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Baron John George Radvansky (1924–2007)

by Attila Urmenyhazi

John Radvansky, n.d.

John Radvansky, n.d.

photo supplied by family

Hungarian hereditary baron, John George Radvansky (Báro Radvánszky János), was born in Radván (Radvaň, Slovakia, since WWI, post-collapse of the Austro-Hungarian Empire). He was the only child of Baron Antal Radvánszky and his second wife Wanda Gleiman. He had a privileged childhood. The family property consisted of vast estates and the lifestyle allowed for a retinue of servants: cook, butler, maids, gardeners and coachman. Following the Treaty of Trianon, 1920, and the birth of Czechoslovakia and subsequent confiscation of the bulk of their property, the family endured serious financial difficulties but managed to keep control of an apartment block in Budapest which came in handy when, later in life, John Radvansky was pursuing his university studies.

He was nine years old when his father died at the age of 51. This absence left a deep hole in his life. He never went to primary school but instead had a private teacher, and an English and German speaking governess, which gave him an excellent grounding in those languages. He started his formal schooling at fifth form level, attending the English College at Sárospatak, Hungary.

The period of his senior school years was during WWII and the difficult times under the Nazi occupation of Hungary. He then went on to study at the University of Budapest. During his student days he worked for an underground anti-Nazi resistance paper. He also briefly worked with Raoul Wallenberg, the Swedish Ambassador who used his diplomatic immunity and privilege to get Swedish passports for Hungarian Jews facing deportation and the holocaust. Radvansky used his perfect German to enter the forced labour camps and say that a number of workers were needed outside the compound. He would take them into town and tell them to scram in different directions. The role he played was included in the documentary about the legendary saviour Raoul Wallenberg’s life. 

Radvansky had every reason to fear for his life as those who had been taken before him had been shot. He was eventually caught but saved just hours before his scheduled execution when the Soviet Army "liberated" Hungary from the Nazis. Towards the end of the war he met his future wife, Susan, who was studying medicine. They decided that it would be wise to leave the country.  In 1949, carrying their treasured possessions and in great fear, they crossed the border to Austria.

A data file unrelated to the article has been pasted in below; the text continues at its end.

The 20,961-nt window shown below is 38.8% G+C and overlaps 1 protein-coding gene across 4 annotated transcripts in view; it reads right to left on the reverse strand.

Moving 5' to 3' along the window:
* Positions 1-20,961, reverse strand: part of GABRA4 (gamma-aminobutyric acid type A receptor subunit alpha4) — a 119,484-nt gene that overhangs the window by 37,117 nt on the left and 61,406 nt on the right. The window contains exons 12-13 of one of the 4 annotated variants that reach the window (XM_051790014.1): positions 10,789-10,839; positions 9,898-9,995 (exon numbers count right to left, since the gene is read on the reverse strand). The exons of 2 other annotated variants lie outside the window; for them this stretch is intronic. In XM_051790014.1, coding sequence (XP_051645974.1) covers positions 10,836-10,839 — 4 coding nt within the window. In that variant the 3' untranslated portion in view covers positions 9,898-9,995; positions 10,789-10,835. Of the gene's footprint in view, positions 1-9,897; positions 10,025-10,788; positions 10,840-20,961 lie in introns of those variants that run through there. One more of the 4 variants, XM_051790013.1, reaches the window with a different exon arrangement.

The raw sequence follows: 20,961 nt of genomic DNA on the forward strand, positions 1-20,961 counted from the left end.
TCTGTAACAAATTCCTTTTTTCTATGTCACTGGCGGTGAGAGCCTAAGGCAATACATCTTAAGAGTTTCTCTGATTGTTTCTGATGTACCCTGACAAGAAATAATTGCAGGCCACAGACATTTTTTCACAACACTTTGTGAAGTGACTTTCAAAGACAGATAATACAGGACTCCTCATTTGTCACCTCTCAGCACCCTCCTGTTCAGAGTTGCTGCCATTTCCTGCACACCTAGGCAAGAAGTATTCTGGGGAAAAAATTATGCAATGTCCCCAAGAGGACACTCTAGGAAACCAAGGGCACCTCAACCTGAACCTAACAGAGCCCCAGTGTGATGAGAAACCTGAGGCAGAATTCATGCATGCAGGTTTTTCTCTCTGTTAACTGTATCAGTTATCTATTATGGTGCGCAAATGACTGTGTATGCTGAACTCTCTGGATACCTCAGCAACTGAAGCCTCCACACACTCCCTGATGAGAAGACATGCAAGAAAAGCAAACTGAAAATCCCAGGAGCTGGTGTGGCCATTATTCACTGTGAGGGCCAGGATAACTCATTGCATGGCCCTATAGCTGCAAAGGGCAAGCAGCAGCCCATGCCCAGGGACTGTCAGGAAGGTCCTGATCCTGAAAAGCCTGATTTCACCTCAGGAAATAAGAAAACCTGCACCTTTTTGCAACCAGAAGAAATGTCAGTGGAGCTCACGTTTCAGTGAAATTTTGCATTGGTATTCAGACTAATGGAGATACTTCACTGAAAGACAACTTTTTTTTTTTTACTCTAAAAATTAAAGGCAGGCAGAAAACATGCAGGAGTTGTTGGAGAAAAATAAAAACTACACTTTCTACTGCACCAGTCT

Radvansky's Australian friend, Rhodes Fairbridge, who, as a young geologist, had stayed with John’s parents at Radvaň, had remembered the family very fondly and secured them a sponsorship/landing permit in Australia. This meant that John and Susan were migrants and not refugees who had to work on government assigned jobs for two years. They arrived in Perth and both enrolled at the University of Western Australia where they studied philosophy and psychology. After their graduation, Susan went on to study librarianship and got a job at Melbourne University. John obtained his teaching qualification at Mercer House Teacher Training College, Melbourne, and started teaching at Lauriston Girls School. He also undertook a Masters Degree at the University of Melbourne and launched himself into an academic career. He was a much respected and loved lecturer. After a few years, he transferred to the newly created Monash University where his wife worked as a librarian.

Following marital estrangement, John moved to Tasmania to take up the position of head of the inaugural "History of Ideas" course at the Tasmanian College of Advanced Education (TCAE). He soon proved to be a most inspirational and lively teacher. In about 1979 he was appointed Director of that college. Problems in Hobart with competition between the TCAE and the University for a small pool of students and overlapping courses, especially in teacher training, meant that, despite controversy and protests, in 1981 the University absorbed some Hobart courses. After restructuring, the TCAE was incorporated into the University of Tasmania and Radvansky was appointed Reader in Education in the Faculty of Education. Following his retirement in 1989 he taught courses for the University of the Third Age.

John Radvansky was a wonderful educator in the old fashioned sense, deeply interested in his students' education. He could brilliantly explain abstract concepts and made learning entertaining.

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Citation details

Attila Urmenyhazi, 'Radvansky, Baron John George (1924–2007)', Obituaries Australia, National Centre of Biography, Australian National University,, accessed 21 July 2024.

© Copyright Obituaries Australia, 2010-2024

John Radvansky, n.d.

John Radvansky, n.d.

photo supplied by family

Life Summary [details]

Alternative Names
  • Radvánszky, János

Radvan, Slovakia


6 June, 2007 (aged ~ 83)
Hobart, Tasmania, Australia

Cultural Heritage

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